Blog article

Most common conversion optimization mistakes

Conversion optimization is not one of the easiest jobs in the world. Anyway, the name itself is misleading, because if we want to optimize only the conversion, the recipe is very simple. All you need to do is lower the prices of all products in the store and the conversion will jump to the ceiling, only business will go to the bottom. The optimization is about growth, but above all, the the conversion and increase in the average value of the visitor

The average value of a visitor consists of not just the conversion rate and the average value of the basket. The customer’s life value (CLV) is the sum of revenues that the customer will generate for the company throughout the duration of the relationship. Calculating this ratio for the entire period of cooperation between the client and the company, which may last even several dozen years, would be time-consuming and burdened with a high risk of obtaining an incorrect result, therefore CLV usually counts for a shorter time period, eg 12 months. This allows you to overcome the impact of factors such as a change in the offer or competition.
When planning to optimize sales in the store, you need to look for both ways to increase conversions and increase the value of the shopping basket.

A typical optimization approach

You have a whole rack of ideas. You’ve gone through a lot of case studies, read the other two books about conversion optimization and participated in outstanding webinars, where lots of examples are shown. You guess, therefore, which activities work and which do not. Sometimes it happens that a person with high knowledge of user experience is taken for optimization, believing that this is enough. All these approaches are insufficient. Why?

Myths in the world of optimization

All myths in the world of optimization have their source … in you. Because you are convinced that all the knowledge you have gathered is enough to achieve good results. How do we know all this? With our own mistakes. Because each of these myths used to be the truth as well.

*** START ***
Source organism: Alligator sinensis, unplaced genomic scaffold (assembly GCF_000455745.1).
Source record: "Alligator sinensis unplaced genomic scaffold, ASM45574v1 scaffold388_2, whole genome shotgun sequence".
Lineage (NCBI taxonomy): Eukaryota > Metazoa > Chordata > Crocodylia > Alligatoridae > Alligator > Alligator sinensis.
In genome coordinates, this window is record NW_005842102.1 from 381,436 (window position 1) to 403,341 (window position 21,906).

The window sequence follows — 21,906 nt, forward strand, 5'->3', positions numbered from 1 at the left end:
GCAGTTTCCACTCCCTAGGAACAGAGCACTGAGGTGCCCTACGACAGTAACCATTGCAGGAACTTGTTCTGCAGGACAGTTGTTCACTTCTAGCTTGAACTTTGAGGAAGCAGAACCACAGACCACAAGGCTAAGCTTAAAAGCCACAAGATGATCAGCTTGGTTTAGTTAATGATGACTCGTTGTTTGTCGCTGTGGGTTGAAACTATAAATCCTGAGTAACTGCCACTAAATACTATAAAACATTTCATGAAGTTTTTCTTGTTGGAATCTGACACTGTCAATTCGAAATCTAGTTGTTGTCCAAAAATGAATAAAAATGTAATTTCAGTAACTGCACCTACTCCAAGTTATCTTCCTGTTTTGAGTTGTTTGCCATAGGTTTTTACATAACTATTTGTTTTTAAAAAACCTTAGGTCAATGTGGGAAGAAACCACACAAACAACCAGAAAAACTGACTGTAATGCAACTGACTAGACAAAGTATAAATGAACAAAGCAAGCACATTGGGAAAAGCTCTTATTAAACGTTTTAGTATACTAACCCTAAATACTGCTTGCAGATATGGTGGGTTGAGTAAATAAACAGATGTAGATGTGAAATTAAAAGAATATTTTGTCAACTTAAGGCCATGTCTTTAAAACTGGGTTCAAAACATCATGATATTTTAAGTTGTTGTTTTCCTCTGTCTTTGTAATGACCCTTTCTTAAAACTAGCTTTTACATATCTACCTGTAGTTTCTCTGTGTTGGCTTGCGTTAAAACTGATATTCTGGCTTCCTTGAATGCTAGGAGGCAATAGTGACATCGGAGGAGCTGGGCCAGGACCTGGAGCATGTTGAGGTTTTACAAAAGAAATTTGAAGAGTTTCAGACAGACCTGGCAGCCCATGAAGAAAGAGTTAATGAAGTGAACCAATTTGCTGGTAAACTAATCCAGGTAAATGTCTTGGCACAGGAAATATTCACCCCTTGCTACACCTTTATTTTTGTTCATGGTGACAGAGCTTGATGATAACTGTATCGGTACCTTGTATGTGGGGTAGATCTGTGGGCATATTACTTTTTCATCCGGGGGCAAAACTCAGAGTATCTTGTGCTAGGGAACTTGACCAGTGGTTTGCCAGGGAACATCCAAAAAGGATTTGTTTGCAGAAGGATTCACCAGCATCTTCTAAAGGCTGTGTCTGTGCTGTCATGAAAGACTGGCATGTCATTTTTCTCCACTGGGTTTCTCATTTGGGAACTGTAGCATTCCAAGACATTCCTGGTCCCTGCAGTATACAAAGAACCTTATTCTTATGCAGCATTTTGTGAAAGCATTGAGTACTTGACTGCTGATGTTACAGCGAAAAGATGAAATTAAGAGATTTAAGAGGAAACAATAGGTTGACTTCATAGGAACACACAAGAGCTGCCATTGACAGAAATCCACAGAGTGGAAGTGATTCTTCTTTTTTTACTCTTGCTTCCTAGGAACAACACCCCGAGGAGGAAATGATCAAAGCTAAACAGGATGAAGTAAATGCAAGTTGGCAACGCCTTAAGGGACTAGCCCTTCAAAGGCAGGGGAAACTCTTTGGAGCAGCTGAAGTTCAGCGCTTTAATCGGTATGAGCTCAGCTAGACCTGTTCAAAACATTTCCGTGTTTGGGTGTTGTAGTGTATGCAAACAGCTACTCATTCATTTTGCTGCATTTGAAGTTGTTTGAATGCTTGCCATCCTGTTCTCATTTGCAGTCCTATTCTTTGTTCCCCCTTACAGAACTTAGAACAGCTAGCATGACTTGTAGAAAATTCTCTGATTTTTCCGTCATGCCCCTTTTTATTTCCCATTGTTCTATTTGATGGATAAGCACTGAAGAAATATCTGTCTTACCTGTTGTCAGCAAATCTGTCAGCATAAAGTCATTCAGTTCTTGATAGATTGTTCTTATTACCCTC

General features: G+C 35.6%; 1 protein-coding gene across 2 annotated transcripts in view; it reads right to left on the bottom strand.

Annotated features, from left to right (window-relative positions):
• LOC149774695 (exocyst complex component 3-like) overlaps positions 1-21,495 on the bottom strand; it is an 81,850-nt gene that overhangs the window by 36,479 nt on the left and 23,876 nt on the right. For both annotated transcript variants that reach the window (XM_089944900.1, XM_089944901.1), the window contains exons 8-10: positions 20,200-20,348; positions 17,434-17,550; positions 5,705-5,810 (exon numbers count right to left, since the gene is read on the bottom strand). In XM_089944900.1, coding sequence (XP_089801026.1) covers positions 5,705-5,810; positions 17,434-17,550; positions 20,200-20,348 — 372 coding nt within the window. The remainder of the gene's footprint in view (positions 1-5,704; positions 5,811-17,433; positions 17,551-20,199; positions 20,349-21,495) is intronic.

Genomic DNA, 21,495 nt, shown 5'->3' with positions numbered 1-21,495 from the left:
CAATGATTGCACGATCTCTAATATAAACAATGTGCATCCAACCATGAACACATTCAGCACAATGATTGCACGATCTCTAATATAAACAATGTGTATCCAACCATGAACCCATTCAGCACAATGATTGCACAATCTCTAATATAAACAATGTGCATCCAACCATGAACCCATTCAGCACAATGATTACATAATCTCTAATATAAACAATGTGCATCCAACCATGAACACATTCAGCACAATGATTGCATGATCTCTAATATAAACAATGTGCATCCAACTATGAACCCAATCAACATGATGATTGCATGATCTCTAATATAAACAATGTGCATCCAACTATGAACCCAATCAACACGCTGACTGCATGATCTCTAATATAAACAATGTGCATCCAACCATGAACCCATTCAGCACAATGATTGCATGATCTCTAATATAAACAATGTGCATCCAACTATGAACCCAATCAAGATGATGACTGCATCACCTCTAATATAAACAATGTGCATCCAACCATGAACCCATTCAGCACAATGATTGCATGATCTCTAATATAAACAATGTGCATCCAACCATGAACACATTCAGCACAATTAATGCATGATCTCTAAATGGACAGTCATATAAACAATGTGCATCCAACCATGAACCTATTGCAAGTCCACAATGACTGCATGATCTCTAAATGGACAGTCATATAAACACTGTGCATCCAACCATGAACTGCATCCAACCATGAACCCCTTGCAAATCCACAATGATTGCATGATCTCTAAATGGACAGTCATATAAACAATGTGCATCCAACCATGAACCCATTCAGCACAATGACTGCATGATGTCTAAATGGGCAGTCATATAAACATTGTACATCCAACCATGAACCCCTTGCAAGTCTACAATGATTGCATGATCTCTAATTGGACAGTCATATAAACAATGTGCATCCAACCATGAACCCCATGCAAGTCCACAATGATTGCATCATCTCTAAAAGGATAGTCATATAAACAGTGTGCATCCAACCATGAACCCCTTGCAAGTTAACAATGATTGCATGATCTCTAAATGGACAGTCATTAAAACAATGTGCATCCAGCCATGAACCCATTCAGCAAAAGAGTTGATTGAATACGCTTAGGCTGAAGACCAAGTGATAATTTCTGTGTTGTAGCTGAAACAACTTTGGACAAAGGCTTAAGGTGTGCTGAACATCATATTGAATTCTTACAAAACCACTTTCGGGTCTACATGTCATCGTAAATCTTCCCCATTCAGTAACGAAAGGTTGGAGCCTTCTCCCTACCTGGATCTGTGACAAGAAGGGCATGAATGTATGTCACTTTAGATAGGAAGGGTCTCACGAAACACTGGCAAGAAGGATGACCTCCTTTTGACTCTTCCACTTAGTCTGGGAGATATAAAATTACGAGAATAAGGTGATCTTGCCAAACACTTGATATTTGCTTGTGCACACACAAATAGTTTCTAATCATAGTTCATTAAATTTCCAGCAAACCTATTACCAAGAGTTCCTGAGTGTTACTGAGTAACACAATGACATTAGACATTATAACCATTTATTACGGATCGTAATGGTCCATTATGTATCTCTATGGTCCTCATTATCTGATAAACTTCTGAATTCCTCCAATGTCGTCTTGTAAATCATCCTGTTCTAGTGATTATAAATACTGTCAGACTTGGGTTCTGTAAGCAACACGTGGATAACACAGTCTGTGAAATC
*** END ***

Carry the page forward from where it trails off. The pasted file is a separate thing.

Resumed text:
Your opinion matters and influences optimization

Opinion matters, but not yours, only your end customer. It is their opinion you need to listen to, because at the end the customer decides whether they will make a purchase in the store, or will resign. Every expert has an opinion or idea how the site should look like. However, it is not the opinion that sells. If you do not clash the idea with the customer’s opinion, it is not worth much. So, when preparing for tests, it is important to start a survey earlier in the shop on abandoning the basket or more generally at the end of the visit and ask about: the purpose of the visit, whether it was possible to implement it, what can be improved on the site.

Conclusion: Facts matter, not opinions. The facts should be presented based on data and analysis.

Experience tells you what works and what does not on the site

You can not assume that if you have corrected the product card 10 times in exactly the same way, then in every subsequent optimized store you have to correct it in exactly the same way. This is a typical mistake of hastily prescribing a medicine without examining what the right disease is. If you have read the Case Study on which the change in the color of the button has increased sales, it does not mean that you should think about such a test on the currently optimized website.

Conclusion: The website should be examined to see how the visitor uses it, and how the sessions of those who bought from those who were just browsing differ. However, the most important information that one can find is the customer persona. That information, if used right will allow you to increase your sales. You should also keep a keen eye on the customer’s on-site behaviour, acquisition channels and technology he uses.

I have ready templates to implement on the site

If you already have several optimized pages on your account, you’ll start to fetch patterns that change more often and which, on the contrary. This is the same trap as in the previous myth, only much more experienced optimizers fall into it. It consists in the fact that you are taking shortcuts. You minimize the emphasis on research and analysis of the website, and even get out of action to start the first changes, because they have helped so many times. However, one should always keep in mind that it is unwise to use pre-optimised templates. If you are using an agency to provide you with some help, you should be aware that no proper agency would use pre-optimised templates for all their clients. Of course, templates might be tempting because they are cheaper than anything else, but the results they bring might either make it or break it for your business. It has been established, that around 90% of businesses that use pre-optimised template die.

Conclusion: avoid routine or pre-optimised templates, examine each page patiently and then diagnose.

When interpreting the results, the duration of the test is the most important